The manifesto also includes concrete proposals and a section on disability called “For an Europe that is accessible for all”. The Greens focus on public participation, believing that the EU institutions should do more to make EU elections more accessible to people with disabilities. The Greens also commit to better integrate people with disabilities into EU decision making. They pledge to push for the “effective monitoring and enforcement of European accessibility legislation,” the introduction of the EU Disability Card, and believe that the EU should start collecting disaggregated data to better evaluate the impact of EU policies on people with disabilities. 

The Greens also commit to focus on mental health – on the section “mental health is political, the Greens state “Our Universal Health Coverage will go beyond physical health and make sure that public healthcare systems include mental health care  with no additional costs for individuals.”

Lastly, the Greens propose that people with disabilities (along with young people, single-parent families, the elderly, and people in poverty) should benefit from reduced transport fares. They are one of the only parties to provide an easy-to-read version of their manifesto.

PES: orange

The Party of European Socialists commits to pushing for the adoption of the  European Anti-Discrimination Directive and the implementation of the EU Strategy on the Rights of Persons with Disabilities to “strengthen political and social rights for all.”

EFA : red

The European Free Alliance’s manifesto does not include any explicit mentions of the topic. 

EDP: orange

The European Democratic Party commits to “ensuring equal rights for people with disabilities,” and to introduce a European Disability Card (which already happened in this mandate) and to the “adoption of the horizontal anti-discrimination directive”.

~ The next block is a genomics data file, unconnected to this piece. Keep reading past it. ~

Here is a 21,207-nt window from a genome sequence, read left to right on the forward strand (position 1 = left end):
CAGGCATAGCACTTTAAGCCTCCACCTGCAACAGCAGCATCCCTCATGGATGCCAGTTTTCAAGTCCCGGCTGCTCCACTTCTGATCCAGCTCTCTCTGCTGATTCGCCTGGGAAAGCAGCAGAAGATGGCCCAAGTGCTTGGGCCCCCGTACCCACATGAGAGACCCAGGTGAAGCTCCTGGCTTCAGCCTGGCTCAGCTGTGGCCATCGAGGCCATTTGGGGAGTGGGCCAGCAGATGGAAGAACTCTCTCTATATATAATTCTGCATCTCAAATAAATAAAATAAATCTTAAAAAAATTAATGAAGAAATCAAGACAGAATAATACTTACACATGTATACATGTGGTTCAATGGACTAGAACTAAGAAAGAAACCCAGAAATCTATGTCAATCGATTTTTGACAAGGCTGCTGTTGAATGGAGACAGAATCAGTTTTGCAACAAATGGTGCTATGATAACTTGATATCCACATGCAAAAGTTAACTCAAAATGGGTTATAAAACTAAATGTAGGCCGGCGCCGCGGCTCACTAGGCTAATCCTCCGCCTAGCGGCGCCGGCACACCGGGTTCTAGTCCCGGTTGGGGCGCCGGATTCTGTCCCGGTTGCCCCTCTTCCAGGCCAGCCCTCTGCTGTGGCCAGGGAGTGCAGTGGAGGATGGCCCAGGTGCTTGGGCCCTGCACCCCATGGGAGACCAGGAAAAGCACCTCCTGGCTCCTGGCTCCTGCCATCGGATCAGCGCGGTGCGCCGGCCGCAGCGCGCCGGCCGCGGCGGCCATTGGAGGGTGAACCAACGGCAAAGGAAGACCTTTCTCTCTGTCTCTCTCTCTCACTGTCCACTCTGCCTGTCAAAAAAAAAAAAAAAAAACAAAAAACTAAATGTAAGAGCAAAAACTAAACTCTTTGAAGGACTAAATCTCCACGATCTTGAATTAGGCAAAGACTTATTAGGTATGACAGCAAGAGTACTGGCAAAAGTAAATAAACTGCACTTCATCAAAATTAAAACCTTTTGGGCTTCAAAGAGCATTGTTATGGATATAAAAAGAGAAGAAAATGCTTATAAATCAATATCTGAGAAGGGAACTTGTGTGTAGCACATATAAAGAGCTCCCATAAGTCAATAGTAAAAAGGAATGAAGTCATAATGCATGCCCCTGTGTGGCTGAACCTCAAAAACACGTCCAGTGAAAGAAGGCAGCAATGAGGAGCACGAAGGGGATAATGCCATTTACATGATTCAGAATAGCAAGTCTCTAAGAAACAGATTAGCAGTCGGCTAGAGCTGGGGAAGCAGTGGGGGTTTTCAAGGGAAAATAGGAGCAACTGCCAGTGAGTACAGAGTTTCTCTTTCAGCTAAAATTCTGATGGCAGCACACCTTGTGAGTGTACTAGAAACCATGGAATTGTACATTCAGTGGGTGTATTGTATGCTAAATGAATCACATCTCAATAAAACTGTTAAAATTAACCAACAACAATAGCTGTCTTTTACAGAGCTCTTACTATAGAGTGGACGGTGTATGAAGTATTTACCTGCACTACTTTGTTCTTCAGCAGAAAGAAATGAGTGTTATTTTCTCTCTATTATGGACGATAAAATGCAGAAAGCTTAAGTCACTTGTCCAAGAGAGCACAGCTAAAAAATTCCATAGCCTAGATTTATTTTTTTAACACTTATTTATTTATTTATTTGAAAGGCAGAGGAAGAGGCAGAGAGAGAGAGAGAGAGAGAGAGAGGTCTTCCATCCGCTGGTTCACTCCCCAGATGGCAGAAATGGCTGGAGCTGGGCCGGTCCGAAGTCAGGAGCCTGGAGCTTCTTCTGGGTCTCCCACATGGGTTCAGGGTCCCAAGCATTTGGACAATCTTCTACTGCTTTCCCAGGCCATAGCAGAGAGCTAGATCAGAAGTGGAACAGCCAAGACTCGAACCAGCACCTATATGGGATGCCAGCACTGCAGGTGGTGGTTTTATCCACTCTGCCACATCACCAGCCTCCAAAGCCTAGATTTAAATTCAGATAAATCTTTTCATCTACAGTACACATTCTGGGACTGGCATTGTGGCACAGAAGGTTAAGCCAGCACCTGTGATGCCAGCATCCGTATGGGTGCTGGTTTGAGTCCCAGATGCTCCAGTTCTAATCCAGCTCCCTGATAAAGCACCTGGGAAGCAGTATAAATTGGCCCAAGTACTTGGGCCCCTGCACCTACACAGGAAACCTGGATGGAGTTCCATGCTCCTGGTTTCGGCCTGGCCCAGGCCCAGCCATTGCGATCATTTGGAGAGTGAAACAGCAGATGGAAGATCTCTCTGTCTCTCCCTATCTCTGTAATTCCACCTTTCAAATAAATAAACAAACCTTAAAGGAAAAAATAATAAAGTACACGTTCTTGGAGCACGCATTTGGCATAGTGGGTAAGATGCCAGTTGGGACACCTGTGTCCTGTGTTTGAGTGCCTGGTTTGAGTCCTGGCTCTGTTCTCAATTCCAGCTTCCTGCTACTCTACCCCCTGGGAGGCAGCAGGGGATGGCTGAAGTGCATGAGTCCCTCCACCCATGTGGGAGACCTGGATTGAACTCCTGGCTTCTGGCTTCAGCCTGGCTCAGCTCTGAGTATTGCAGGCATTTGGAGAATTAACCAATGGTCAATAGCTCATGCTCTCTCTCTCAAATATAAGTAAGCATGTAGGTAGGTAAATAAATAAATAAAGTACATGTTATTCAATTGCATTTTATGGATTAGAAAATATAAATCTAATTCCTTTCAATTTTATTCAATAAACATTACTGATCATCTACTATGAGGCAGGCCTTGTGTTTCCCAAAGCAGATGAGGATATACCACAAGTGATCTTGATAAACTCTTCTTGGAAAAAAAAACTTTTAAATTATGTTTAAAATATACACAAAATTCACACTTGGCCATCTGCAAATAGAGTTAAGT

The Left: Green

The Left commits to fighting against the digital exclusion of people with disabilities, they call for a Council Directive on implementing the principle of equal treatment between persons irrespective of religion or belief, disability, age or sexual orientation. They also call for the creation of quality care structures for “children, the elderly and the disabled in order to enhance the sustainability of reproduction in an equitable manner.”

EPP: Orange

The EPP’s manifesto commits to implementing the European Disability Card and to strengthen the European Care Strategy to improve the availability of affordable long-term care for vulnerable individuals.

ECPM: red 

The European Christian Political Movement is the only political party whose manifesto features a dedicated section on Disability in their manifesto. ECPM commits to advocating for inclusive “education systems, educational systems, employment opportunities and easy access to public facilities,” as well as the full implementation of the UN Convention on the Rights of Persons with Disabilities. However, the ECPM opposes the Equal Treatment Directive, which is one of the main demands of the European disability movement;

ECR: Red

The European Conservatives and Reformists’ manifesto does not include any explicit mentions of the topic.

No Manifesto